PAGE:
On Thu, Mar 25, 2010 at 01:24:16PM +0000, Ben Laurie wrote:
> Note, however, that one of the reasons the TLS renegotiation attack was
> so bad in combination with HTTP was that reauthentication did not result
> in use of the new channel to re-send the command that had resulted in a
> need for reauthentication. This command could have come from the
> attacker, but the reauthentication would still be used to "authenticate" it.

It would have sufficed to bind the new and old channels.  In fact, that
is pretty much the actual solution.

> In other words, designing composable secure protocols is hard. And TLS
> isn't one. Or maybe it is, now that the channels before and after
> rekeying are bound together (which would seem to invalidate your
> argument above).

Channel binding is one tool that simplifies the design and analysis of
composable secure protocols.  Had channel binding been used to analyze
TLS re-negotiation earlier the bug would have been obvious earlier as
well.  Proof of that last statement is in the pudding: Martin Rex
independently found the bug when reasoning about channel binding to TLS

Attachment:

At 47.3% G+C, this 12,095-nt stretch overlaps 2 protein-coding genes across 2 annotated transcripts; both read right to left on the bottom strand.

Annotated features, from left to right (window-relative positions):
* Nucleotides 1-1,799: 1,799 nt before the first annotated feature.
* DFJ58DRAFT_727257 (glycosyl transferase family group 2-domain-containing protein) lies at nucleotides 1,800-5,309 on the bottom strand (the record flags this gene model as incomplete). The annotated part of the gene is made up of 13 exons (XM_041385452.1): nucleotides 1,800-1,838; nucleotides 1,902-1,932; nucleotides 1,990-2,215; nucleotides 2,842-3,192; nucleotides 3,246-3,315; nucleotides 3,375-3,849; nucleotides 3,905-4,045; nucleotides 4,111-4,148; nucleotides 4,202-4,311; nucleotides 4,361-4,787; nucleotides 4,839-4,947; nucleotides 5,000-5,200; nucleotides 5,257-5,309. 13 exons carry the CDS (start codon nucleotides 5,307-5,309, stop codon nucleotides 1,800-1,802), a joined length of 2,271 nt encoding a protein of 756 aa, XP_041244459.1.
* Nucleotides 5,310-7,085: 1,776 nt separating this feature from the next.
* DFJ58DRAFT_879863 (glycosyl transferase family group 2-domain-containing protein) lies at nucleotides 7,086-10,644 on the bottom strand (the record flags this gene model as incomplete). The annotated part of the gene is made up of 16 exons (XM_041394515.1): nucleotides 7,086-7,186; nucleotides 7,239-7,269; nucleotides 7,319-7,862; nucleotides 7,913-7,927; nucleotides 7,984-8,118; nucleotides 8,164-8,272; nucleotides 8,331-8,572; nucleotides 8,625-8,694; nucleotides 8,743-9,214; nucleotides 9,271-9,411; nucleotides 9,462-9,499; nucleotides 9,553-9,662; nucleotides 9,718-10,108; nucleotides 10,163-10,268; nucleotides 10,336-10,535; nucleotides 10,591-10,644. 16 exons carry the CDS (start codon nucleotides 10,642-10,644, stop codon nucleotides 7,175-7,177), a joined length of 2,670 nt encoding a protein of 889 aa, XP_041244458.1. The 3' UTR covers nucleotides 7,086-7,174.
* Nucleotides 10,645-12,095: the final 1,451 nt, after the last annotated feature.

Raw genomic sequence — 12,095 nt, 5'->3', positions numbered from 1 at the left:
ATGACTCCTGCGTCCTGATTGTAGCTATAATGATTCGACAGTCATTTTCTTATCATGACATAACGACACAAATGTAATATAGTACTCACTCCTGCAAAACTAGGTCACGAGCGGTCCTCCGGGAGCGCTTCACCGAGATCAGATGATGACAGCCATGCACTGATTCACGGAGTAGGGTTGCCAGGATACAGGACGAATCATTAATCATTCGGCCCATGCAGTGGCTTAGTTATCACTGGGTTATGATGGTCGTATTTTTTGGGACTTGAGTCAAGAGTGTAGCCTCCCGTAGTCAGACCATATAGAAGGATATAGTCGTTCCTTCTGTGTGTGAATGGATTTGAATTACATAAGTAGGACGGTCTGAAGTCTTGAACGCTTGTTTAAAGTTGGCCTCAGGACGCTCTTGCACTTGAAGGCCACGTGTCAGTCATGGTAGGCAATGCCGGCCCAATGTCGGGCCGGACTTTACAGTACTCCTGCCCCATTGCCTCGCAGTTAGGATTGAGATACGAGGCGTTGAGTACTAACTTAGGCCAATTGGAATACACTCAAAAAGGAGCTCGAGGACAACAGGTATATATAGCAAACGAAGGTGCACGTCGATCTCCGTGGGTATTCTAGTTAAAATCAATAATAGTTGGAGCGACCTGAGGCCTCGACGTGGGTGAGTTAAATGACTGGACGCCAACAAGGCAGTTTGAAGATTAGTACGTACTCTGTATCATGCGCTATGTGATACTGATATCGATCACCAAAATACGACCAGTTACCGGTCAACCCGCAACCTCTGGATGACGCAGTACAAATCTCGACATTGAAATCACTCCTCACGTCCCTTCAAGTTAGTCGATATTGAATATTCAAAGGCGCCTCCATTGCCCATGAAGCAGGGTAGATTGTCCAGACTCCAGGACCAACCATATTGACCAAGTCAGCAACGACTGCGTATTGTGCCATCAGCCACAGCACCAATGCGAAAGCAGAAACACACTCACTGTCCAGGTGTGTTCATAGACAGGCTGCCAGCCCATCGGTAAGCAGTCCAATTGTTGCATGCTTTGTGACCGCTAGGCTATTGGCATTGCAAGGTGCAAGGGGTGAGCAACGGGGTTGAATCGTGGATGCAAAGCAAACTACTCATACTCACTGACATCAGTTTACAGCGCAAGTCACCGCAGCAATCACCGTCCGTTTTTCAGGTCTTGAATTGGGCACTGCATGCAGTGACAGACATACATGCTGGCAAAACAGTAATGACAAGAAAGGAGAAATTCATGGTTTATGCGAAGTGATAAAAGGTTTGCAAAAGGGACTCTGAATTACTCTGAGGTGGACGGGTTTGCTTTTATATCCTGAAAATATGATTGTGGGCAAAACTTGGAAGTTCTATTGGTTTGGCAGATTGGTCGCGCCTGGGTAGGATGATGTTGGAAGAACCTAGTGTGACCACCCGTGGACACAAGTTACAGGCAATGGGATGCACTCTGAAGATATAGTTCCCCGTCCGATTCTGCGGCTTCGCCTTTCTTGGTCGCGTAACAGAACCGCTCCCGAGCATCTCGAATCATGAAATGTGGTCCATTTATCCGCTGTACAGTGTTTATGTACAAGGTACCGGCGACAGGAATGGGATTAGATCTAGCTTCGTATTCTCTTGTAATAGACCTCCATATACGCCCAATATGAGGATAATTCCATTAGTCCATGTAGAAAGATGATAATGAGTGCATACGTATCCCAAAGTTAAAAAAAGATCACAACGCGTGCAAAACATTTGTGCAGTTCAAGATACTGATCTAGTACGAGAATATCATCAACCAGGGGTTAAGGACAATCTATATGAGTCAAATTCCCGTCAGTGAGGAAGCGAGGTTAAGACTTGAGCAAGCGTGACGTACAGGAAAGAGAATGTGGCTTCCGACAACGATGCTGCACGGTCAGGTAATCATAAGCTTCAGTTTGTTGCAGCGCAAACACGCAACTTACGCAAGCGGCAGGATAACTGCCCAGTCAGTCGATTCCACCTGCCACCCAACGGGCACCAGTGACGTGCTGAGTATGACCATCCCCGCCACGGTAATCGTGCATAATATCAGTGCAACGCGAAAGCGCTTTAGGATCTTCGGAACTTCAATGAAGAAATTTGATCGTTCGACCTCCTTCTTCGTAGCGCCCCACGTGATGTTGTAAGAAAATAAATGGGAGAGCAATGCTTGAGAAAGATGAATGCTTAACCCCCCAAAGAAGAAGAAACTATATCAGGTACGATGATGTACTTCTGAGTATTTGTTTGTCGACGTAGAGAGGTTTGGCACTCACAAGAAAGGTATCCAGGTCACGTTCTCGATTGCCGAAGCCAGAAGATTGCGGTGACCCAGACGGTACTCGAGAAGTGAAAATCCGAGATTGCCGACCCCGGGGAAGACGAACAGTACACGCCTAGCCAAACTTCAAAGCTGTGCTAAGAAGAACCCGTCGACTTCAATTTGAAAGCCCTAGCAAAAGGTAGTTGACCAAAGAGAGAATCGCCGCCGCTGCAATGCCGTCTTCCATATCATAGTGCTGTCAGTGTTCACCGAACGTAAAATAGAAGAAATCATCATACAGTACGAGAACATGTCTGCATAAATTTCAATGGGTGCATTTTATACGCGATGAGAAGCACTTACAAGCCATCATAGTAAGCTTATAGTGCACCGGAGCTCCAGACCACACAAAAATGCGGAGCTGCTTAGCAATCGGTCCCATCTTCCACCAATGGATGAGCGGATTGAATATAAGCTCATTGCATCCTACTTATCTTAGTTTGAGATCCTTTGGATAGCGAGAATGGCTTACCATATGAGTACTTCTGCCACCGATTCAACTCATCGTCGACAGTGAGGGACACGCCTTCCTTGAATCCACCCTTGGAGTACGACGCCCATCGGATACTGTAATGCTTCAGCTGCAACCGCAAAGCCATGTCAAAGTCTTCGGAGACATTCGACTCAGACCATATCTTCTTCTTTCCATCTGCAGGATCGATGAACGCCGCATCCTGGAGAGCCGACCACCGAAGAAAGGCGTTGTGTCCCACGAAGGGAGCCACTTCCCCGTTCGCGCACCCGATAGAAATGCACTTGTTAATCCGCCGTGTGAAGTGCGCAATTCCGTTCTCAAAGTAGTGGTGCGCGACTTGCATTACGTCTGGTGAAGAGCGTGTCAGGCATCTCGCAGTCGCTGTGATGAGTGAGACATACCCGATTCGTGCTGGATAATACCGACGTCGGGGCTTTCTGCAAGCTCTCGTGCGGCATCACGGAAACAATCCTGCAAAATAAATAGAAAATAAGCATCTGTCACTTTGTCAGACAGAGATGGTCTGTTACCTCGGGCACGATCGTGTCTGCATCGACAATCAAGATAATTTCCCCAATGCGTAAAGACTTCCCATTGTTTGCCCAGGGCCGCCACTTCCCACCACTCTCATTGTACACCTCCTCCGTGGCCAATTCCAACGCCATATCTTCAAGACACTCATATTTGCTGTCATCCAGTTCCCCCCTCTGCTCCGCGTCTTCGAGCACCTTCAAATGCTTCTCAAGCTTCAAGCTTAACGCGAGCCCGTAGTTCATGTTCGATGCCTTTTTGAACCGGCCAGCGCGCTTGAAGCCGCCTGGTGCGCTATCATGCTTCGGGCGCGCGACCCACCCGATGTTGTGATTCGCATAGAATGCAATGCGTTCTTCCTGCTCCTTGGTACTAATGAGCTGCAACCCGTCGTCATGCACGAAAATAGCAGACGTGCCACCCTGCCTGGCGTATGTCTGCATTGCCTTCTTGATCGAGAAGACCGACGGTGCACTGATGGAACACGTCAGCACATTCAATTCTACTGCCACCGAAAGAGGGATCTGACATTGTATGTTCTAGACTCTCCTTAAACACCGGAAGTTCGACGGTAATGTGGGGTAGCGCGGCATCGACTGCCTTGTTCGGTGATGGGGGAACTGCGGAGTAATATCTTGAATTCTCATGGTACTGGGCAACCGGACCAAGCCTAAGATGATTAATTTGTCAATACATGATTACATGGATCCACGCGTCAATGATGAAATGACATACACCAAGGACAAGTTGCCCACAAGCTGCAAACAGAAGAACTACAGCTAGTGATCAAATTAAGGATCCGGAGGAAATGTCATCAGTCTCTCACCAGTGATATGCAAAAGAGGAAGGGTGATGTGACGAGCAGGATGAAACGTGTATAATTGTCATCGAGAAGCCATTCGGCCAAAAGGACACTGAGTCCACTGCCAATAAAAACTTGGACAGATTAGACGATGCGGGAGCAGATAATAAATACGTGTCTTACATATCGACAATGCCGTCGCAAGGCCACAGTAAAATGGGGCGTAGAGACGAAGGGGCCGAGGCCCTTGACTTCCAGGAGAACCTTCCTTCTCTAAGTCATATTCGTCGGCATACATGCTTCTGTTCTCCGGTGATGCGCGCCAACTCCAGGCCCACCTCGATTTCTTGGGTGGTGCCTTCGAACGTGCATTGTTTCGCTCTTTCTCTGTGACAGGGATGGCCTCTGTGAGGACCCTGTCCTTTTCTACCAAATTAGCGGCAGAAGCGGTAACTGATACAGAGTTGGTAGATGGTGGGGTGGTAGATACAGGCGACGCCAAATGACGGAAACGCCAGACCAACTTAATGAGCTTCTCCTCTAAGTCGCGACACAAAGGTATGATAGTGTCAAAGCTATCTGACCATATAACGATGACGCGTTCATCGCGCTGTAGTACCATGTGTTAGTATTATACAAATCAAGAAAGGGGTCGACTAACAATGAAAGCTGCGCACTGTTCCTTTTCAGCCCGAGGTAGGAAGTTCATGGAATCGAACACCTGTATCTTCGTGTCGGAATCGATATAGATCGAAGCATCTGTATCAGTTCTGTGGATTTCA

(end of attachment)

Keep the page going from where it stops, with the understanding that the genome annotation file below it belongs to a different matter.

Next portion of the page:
channels in the face of re-negotiation; once he started down that path
he found the vulnerability promptly.

(There are several champions of the channel binding technique who could
and should have noticed the TLS bug earlier.  I myself simply took the
security of TLS for granted; I should have been more skeptical.  I
suspect that what happened, ultimately, is that TLS re-negotiation was
an afterthought, barely mentioned in the TLS 1.2 RFC and barely used,
therefore many experts were simply not conscious enough of its existence
to care.  Martin was quite conscious of it while also analyzing a
tangential channel binding proposal.)


The Cryptography Mailing List
Unsubscribe by sending "unsubscribe cryptography" to majord...@metzdowd.com

Reply via email to